restricted access Powerful Narratives in Contemporary Quebec Dramaturgy by Women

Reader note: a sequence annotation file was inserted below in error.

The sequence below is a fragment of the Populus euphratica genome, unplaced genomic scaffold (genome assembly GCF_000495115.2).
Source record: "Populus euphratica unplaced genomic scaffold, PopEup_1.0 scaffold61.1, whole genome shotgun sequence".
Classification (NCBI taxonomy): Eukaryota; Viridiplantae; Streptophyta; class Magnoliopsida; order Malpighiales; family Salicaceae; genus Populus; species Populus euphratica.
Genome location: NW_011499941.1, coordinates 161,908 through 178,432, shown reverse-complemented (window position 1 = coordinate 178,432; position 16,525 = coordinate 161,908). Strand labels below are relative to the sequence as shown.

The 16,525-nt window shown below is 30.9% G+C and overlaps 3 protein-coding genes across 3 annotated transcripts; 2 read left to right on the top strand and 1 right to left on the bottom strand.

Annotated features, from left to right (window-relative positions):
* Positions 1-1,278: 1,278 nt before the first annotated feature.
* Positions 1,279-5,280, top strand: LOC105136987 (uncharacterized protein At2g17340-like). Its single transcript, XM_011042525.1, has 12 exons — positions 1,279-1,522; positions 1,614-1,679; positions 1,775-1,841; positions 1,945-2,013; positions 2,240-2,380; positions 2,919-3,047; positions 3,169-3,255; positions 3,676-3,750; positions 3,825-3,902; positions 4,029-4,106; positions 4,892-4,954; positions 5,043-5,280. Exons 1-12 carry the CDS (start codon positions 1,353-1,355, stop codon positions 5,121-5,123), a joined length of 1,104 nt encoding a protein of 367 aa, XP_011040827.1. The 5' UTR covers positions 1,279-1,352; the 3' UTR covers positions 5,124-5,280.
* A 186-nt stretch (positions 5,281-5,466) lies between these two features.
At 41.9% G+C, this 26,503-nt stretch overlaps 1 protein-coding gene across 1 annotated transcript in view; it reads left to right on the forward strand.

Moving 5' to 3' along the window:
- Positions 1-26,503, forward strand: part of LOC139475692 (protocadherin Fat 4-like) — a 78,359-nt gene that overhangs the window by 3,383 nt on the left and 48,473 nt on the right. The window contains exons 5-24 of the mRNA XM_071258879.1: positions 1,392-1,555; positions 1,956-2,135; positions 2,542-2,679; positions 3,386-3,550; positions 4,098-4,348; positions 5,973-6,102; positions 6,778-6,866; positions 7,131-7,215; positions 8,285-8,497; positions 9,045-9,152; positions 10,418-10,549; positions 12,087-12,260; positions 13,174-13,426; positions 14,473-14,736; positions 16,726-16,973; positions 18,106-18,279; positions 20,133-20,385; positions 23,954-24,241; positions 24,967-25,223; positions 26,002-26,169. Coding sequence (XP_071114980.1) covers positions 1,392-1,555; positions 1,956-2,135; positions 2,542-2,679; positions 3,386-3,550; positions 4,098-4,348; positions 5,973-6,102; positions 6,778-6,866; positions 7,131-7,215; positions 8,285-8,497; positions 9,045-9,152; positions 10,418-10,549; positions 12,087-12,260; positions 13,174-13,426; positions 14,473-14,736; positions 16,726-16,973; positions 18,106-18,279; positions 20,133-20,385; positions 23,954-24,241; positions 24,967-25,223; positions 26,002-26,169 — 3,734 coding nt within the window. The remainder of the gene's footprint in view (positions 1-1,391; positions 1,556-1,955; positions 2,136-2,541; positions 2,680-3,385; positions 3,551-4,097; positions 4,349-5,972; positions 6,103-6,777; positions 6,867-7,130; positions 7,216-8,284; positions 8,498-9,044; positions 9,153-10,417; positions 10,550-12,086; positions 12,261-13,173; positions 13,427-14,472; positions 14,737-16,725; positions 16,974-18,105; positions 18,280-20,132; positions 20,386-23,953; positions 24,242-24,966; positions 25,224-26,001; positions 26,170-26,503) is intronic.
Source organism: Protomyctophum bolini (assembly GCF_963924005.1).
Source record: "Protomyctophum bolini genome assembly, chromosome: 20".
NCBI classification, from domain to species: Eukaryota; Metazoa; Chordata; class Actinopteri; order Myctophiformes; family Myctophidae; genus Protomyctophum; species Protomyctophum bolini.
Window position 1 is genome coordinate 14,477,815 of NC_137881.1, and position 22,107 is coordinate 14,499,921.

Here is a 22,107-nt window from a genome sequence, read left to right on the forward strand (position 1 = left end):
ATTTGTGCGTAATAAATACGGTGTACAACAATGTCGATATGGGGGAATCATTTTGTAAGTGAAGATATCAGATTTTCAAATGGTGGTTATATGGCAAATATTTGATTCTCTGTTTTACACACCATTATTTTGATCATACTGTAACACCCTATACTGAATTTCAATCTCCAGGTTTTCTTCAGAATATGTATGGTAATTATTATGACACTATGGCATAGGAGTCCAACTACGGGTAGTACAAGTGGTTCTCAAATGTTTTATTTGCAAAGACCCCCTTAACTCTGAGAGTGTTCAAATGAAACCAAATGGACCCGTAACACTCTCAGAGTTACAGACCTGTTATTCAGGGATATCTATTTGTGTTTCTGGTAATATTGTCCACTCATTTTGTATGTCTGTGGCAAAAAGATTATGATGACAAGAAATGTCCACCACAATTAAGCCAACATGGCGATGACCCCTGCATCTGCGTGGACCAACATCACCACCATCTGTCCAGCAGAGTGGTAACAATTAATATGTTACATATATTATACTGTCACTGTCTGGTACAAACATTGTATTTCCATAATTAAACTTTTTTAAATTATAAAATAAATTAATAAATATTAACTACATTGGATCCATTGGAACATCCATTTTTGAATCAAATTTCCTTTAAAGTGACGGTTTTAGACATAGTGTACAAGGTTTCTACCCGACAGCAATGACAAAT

The more or less direct representation of life stories which characterized many feminist plays in Québec in the 1970s and 1980s opened paths toward a richly creative range of dramaturgical and performative strategies making innovative uses of narration and narrators. Women's voices, speaking or writing about girls' and women's real experiences (outside stereotypes and taboos), demanded to be heard on stage starting in the 1970s. While explicit biography and autobiography in Québec women's theater have grown muted, voices telling stories (usually those of individuals previously silenced or rendered invisible through established theater convention), drawing spectators' attention to elements in the story, functioning as narrators, and speaking from one of various layers of spaces between fiction and reality are now heard in a number of plays by women. Since narration has not been a primary device in traditions of theatrical representation, it is interesting to study some of the innovative and effective ways in which women have been dramatizing their corporeal presence and their coming to voice in scenically congenial contexts, along with their ways of seeing and knowing the world through their women's eyes.